Saturday, October 10, 2015

Jelly Doughnuts with Wild Elderberry and Wild Grape Jelly

"Dude! After four days in the woods, there is nothing like a fresh homemade doughnut!"- Eric relating experiences making doughnuts in the woods as a kid when he was in the Boyscouts

I headed out with my trusty Remington 870 in search of small game the other morning. I was blessed with three rabbits right off. I missed one shot, got a Jack on the run and two cottontails with one shot! I look forward to some nice brazed rabbit over polenta or rabbit stew in the coming weeks.

While out stalking the river plain I came across the distinctive prints of a wild cat. Based on the sheer size of the tracks it was clearly the work of a mountain lion (aka cougar, puma). Though this is not the best habitat for a lion, I have always felt the presence of the big cat around here. It was nice to find his or her path and confirm my instincts on the matter.

Mountain Lion Print: 12 ga. Shell for Scale
As I continued on, I noted a small group of black walnut trees in a thicket. This was prime tree squirrel habitat. I drew a bead on two of the biggest gray squirrels I have seen in years, but both got away...they didn't get that big by being careless!
Ripe Black Walnuts Attract Human and Squirrel Foragers Alike in Early Fall
A bit later I came across a bounty of plump ripe elderberries. Remembering the conversations I had shared with our buddy Eric on our recent backpacking trip, I decided to harvest the fruit to make jelly which I would then use to fill homemade doughnuts!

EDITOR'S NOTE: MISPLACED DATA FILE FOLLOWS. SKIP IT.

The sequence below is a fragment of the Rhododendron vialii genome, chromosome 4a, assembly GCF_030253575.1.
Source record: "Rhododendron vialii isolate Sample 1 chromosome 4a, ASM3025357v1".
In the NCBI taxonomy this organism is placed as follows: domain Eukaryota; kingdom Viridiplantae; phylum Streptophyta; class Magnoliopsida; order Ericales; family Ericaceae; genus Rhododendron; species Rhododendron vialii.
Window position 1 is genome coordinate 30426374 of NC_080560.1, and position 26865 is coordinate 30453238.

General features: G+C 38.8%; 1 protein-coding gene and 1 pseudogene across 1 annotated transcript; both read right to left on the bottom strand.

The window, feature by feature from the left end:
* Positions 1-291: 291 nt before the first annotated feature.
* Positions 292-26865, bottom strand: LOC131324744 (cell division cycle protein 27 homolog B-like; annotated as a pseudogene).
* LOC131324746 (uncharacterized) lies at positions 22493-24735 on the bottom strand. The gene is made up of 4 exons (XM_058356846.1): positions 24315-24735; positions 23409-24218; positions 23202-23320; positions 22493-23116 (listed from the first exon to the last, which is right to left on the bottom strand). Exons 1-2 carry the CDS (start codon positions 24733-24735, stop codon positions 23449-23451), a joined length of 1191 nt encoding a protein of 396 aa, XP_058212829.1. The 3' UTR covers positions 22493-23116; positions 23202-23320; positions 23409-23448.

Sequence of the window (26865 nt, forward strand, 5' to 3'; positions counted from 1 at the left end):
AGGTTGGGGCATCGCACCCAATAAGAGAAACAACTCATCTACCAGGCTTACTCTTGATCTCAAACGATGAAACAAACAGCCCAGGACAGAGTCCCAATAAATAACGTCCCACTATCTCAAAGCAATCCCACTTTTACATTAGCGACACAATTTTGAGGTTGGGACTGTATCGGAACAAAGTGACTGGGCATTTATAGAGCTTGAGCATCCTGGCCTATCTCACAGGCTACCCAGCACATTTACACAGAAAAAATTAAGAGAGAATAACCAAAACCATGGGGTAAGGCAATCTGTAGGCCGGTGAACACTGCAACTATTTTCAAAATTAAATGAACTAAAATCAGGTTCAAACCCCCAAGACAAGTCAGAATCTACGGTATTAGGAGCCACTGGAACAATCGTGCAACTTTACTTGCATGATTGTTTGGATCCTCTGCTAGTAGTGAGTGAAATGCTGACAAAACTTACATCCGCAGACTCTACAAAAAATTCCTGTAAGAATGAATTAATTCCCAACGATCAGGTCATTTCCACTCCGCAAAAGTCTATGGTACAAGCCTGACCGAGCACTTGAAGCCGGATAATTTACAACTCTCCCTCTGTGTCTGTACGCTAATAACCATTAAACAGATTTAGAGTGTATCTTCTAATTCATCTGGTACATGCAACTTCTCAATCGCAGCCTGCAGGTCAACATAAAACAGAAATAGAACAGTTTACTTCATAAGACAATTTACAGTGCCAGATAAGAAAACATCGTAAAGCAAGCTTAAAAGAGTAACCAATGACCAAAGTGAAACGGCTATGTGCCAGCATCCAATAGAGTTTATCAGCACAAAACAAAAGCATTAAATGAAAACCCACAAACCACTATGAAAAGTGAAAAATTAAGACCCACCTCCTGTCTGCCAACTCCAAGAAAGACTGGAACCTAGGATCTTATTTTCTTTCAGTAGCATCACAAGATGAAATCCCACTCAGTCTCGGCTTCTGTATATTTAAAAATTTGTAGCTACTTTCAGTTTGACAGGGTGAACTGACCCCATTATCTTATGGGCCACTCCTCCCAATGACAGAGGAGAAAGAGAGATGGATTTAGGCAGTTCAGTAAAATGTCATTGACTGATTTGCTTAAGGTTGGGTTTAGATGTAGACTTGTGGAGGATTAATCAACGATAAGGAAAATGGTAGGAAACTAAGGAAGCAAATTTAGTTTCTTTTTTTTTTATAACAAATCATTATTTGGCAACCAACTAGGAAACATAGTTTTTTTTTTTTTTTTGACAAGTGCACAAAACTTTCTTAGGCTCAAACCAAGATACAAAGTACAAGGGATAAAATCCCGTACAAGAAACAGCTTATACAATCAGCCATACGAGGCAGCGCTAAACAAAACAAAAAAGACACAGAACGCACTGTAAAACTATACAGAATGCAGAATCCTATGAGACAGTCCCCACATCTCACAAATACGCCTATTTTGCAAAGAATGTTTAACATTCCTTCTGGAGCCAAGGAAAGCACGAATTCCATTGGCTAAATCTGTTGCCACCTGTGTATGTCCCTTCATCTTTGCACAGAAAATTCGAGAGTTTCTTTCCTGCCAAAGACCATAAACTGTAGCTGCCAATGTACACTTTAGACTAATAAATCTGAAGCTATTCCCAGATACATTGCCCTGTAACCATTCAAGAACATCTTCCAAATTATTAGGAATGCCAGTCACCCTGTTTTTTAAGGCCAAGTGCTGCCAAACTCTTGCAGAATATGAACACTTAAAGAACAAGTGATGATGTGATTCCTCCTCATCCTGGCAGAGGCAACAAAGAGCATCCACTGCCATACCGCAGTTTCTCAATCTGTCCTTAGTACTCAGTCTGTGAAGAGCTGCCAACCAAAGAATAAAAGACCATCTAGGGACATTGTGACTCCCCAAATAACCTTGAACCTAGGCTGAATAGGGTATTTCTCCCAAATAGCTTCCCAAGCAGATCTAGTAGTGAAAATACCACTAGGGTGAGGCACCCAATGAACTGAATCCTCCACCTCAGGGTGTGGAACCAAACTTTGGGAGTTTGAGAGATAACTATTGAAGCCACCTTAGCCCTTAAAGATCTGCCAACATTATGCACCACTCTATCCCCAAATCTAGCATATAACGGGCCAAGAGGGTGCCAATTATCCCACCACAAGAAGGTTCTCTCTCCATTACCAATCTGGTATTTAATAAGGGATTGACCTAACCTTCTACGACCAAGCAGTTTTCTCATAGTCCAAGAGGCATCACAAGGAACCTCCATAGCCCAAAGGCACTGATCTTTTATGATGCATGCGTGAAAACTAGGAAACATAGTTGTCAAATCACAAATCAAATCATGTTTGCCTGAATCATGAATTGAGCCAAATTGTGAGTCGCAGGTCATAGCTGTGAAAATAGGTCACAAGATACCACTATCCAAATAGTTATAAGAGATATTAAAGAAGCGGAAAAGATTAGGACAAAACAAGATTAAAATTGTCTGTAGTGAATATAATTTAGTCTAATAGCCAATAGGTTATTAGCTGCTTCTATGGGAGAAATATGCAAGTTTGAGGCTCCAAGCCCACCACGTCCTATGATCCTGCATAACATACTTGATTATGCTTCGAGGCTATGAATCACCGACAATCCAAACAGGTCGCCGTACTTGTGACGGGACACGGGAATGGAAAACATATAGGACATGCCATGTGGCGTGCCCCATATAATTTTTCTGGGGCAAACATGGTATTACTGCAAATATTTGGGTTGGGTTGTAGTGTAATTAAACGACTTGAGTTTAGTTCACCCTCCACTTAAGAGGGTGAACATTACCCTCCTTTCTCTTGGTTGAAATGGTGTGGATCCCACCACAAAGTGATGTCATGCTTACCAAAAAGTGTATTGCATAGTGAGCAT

Next I found a carpet of wild grape vines. After inspecting some of the low hanging fruit I came across some very large plump grapes which I gathered to add to the wild harvested jelly!


When I got home I cooked down the crushed berries and grapes and strained off the skins and seeds.

The pure juice was then cooked down with sugar to make a syrup.

I put some of the syrup aside in a jar for pancakes and as a base for making sodas. The rest was cooked down further with pectin as jelly.
Next, I made a quick and easy doughnut dough from scratch and after the yeast had a chance to rise a couple of times, I got to frying doughnuts to golden-brown perfection!
The doughnuts were then rolled in sugar and using a piece of river cane (trimmed from arrow making), an old plastic bag and some duct tape I was ready to fill these little beauties!
With my makeshift "frosting bag" jelly dispenser I filled each of the doughnuts and took my first bite!

These are hands down the tastiest jelly doughnuts I have ever had!
Get out there gathering, head out hunting, find some fish, and /or just cook up a nice dish!
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And always strive to keep the old ways alive!

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